Tuesday, 31 July 2018

Got a Coin?

Moe Norman was a ball-striking genius. Everyone who saw him hit balls were amazed. His set up, with his feet set wide apart, his extended arms, and his palm grip, generally fooled people into thinking they were watching a twenty handicapper. But when he struck the ball they realized they were witnessing something very special.

There are those who have tried to teach what they deem to be Moe's method. And while good results are claimed, no one stands out in the golf world as a disciple of Moe. And, interestingly, Moe never suggested that anyone try to copy his swing. His swing was his own, refined over the years after hitting literally millions of golf balls. 

But Moe demonstrated something for us. It had little to do with his wide stance, or extended arms. But it did have to do with the manner in which he struck the ball. Moe believed his ability to hit laser-like shots, dead straight, time after time, was because he was able to keep his clubface square to the target for so long before and after impact. He practised hitting balls and clipping a coin set as much as sixteen inches past the ball on his target line. Managing to do this eliminated the possibility of him hitting it crooked.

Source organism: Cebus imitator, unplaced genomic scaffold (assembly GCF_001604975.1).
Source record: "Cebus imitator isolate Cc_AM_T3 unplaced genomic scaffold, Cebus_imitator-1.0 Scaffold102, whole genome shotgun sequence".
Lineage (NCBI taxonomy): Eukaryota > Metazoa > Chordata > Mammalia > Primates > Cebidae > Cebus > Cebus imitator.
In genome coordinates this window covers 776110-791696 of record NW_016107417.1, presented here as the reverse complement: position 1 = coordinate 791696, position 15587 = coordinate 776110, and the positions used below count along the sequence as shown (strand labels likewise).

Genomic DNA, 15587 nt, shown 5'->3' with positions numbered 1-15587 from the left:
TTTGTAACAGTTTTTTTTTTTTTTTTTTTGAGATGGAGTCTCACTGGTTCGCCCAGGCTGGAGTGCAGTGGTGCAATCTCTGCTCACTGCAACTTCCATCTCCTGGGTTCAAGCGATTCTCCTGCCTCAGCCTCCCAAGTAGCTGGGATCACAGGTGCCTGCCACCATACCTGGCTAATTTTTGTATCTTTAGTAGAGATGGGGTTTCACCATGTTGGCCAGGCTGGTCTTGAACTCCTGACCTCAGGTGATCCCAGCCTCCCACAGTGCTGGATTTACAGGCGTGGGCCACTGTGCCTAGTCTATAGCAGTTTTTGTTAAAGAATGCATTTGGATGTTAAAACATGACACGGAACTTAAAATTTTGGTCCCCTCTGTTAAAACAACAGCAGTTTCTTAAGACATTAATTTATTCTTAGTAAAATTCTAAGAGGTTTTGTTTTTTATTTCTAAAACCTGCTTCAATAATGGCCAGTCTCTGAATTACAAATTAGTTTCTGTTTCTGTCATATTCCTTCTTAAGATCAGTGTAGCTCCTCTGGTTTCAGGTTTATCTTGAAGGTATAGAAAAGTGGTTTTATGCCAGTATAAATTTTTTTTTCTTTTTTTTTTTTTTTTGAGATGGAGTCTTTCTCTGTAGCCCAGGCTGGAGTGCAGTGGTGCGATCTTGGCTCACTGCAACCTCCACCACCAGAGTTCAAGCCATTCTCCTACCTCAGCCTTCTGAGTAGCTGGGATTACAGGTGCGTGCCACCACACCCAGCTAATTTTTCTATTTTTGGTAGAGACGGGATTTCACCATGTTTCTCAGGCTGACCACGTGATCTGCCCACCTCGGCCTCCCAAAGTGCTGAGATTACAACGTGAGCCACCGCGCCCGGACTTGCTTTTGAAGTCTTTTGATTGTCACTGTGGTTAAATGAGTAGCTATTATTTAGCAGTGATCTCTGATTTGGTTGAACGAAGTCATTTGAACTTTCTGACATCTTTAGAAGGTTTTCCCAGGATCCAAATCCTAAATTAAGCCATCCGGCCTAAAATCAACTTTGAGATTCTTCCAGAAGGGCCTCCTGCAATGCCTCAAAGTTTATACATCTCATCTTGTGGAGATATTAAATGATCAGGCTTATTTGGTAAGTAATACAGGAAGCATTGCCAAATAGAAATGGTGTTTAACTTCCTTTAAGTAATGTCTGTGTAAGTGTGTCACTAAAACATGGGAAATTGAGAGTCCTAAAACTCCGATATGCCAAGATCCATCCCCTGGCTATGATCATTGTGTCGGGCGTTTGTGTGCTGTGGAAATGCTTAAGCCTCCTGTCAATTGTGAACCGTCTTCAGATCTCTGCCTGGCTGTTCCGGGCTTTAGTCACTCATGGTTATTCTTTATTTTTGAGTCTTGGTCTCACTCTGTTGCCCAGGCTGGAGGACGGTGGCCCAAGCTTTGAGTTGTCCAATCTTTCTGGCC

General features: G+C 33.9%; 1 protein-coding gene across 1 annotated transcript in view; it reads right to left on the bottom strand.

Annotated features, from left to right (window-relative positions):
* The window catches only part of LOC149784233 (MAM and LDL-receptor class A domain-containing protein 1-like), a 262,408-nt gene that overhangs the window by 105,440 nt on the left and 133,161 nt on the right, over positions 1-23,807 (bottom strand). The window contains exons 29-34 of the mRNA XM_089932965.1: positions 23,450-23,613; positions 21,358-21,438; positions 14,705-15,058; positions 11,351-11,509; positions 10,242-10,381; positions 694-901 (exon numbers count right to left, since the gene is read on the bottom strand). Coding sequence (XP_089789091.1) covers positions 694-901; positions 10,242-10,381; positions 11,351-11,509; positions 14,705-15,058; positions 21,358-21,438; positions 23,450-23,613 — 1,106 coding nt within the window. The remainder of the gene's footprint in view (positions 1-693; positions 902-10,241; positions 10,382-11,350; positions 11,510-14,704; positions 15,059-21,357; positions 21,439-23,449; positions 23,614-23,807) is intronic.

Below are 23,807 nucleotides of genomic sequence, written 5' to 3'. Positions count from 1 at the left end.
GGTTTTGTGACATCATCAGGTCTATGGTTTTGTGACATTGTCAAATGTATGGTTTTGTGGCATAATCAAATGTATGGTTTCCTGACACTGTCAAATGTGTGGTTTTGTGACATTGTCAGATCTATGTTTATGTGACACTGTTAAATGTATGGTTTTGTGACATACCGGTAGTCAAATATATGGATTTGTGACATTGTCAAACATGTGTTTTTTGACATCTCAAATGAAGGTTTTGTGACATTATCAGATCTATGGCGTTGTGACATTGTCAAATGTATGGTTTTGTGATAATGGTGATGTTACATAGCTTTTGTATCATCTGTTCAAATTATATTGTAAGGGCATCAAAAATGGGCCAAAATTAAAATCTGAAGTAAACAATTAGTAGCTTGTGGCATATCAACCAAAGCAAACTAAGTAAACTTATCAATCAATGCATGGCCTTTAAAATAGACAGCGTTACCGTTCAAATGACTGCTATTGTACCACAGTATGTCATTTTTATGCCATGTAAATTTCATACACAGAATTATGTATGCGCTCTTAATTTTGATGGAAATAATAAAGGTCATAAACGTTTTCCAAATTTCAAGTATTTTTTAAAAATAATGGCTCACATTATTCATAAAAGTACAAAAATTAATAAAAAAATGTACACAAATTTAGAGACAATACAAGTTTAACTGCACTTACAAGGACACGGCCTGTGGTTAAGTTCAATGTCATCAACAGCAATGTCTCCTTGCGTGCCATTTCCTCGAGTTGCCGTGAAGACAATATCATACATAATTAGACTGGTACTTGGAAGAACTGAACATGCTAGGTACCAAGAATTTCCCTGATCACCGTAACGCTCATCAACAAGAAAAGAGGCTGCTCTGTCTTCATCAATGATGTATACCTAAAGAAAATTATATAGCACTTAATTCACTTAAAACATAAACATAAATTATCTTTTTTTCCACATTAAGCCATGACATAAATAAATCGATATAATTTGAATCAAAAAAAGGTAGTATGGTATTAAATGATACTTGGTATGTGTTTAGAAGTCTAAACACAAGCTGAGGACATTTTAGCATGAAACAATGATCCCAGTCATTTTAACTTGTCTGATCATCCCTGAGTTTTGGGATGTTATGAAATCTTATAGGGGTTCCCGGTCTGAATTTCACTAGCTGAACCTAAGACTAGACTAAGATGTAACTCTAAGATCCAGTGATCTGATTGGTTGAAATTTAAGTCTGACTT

Another great ballstriker, Byron Nelson, had the clubface square to his target line 12 inches past impact. His secret was thinking about the back of his left hand going to his target. Byron admitted that this swing initially cost him some distance, as it did Moe, but both compensated for that by a incorporating a strong lateral drive with their legs. 

Bobby Jones believed that it wasn't necessary for the clubface to continue straight down the line for any appreciable distance after impact. And he was right. But he also admitted that he never struck the ball like Byron Nelson either. Bobby did, however, believe that focussing on the strike, rather than the swing, was the key to good golf. So, if you're confused about swing mechanics, or struggling with consistency and accuracy, why not forget about how you are swinging the club and start focussing on how you want the clubface to strike the ball. It can literally change your game overnight.

If you aren't happy with your ballstriking, maybe try placing a coin on the ground six inches in front of your ball, directly on the target line, and think about clipping it with a square clubface. See what happens. You might just be surprised with the results.